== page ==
Yes!Lets Collective presents sensory isolating show at Third Place Gallery

<i>The Malibu</i> by Colin Kopp

The Malibu by Colin Kopp

Art is for everybody. That's the basic premise of the Yes!Lets Collective, a new group of artists, musicians, storytellers, and other creative types who are all about supporting each other while generating an atmosphere where audiences are invited to participate in the art-making process. Some of the collective members strive to be professional artists, while others have "regular" jobs and simply want art to be a part of their lives. "We wanted to get together and make big things happen," says group member Tim Harlan-Marks.

Yes!Lets also has a multimedia focus with an interactive component. "Sometimes I get tired of standing and being a passive observer," he says.


For their upcoming show, "Light/Dark Show: Isolating the Senses" at Wing Young Huie's Third Place Gallery, artists have created an interactive experience where audience members view the art without hearing, and listen to music without seeing, hopefully deepening their intimacy with each work. 
Four emerging artists will be featured in the show: Alfonso Fernandez, who creates large-scale paintings, and will also be presenting a silent film; Bridget Blatzheim, who works with mixed media such as wax and textiles; and photographers Colin Kop and Ali Rogers.

The first half of the event will be experienced in complete silence. Guests will observe the art with only their eyes. Next, they'll go into the basement with optional blindfolds. There, six musicians from the collective will play curated music for about 20 minutes. This will give the audience a chance to experience "what it means to totally lose yourself and just listen to the sound," says member Ashley Hanson.

'Arcade' by Colin Kopp

'Arcade' by Colin Kopp

The Yes!Lets Collective formed when a group of friends began supporting each other in everything they did. Some of the friends were interested in working as professional artists, while others just wanted more art in their lives. Others were interested in wellness, and looking at how art and wellness and community were all connected. "The support was already there," says Hanson. "We needed to be more intentional about it."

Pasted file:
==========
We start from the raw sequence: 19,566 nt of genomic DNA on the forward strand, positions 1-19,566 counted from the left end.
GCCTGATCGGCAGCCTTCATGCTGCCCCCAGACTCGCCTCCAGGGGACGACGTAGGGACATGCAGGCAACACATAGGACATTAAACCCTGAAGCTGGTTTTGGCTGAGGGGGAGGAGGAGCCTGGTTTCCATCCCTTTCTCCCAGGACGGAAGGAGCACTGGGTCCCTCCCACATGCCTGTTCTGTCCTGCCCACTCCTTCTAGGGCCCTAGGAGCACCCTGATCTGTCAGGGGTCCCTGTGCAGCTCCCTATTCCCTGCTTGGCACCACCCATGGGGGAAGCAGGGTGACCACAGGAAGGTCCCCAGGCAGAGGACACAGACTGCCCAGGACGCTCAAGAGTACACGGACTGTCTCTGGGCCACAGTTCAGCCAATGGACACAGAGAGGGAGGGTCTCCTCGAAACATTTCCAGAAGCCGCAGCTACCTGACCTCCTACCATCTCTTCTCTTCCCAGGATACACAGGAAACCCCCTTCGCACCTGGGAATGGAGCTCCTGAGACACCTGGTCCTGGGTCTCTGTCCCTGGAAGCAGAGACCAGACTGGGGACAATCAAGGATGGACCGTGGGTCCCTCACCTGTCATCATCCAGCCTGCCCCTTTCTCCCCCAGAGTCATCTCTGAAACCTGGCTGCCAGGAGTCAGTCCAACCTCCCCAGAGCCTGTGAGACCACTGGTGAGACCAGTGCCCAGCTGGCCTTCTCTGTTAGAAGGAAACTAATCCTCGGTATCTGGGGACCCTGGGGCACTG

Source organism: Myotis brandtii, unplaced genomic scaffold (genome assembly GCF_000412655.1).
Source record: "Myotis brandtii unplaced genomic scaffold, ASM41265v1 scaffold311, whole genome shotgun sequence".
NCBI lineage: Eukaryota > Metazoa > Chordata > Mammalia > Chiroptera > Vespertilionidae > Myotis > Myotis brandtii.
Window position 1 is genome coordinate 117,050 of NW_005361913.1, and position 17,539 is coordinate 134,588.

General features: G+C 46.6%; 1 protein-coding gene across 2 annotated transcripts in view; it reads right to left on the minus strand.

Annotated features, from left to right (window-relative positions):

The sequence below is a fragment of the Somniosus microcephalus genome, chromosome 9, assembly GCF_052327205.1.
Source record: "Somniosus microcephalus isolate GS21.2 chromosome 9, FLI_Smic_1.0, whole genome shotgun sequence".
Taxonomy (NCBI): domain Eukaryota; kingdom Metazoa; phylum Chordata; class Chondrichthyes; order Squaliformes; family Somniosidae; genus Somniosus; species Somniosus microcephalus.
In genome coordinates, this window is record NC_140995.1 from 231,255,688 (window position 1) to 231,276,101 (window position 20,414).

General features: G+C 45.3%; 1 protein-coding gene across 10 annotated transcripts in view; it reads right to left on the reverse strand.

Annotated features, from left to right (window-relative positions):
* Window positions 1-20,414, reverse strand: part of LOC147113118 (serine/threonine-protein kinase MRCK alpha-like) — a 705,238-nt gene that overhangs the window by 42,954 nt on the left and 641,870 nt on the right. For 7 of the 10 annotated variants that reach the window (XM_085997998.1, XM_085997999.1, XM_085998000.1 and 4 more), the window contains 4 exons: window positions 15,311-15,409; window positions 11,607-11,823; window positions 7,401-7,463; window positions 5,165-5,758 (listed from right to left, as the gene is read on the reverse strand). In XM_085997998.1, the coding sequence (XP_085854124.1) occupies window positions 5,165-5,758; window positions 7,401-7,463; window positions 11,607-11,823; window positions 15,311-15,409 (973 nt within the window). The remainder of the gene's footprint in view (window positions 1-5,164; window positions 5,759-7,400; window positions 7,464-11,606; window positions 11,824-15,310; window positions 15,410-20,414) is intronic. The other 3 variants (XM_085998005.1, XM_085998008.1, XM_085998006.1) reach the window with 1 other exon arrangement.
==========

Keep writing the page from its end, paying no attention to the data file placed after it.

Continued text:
Their first event was an "art luck," a hodgepodge event where everybody contributed something. Some people brought stories, others puppets, and others brought music. It took place in the courtyard of an apartment building. They decided to keep it going, and have been having monthly events since. A number of the group members are in bands that play mostly lyrical, folk, or folk-rock music. Through the project, they hope to make something imbued with an inclusiveness that has a grassroots feel, and where there is always an interactive element to the event.

Part of the desire to include more interactivity in their happenings stemmed from what members felt was a lack of participation at many art and music events. There was a "lack of a feeling, like you can't be part of this community too," Hanson says. So the group has been trying out ways to get folks involved, like playing music with fill-in-the-blank lyrics that makes the audience listen to a song differently. "A lot of our front men and women are phenomenal lyricists," Hanson says.

There are currently 12 people in the Yes! Let's Collective, and they meet once or twice a month, depending on the event they are planning. They have also launched a website and a newsletter. 
In some ways, the collective is in contrast to what Hanson calls an "age of individualism." In the arts, "it takes a village to make things work," she says. "It's a lonely field. It's nice to know you have at least 11 other people in the audience smiling." 


Yes!Lets Collective's "Light / Dark Show: Isolating the Senses"

Saturday, March 17

The Third Place Gallery

3730 Chicago Ave. S., Minneapolis

The event runs from 7 to 9 p.m.; and is followed by ping-pong and karaoke until midnight $5-$10 suggested donation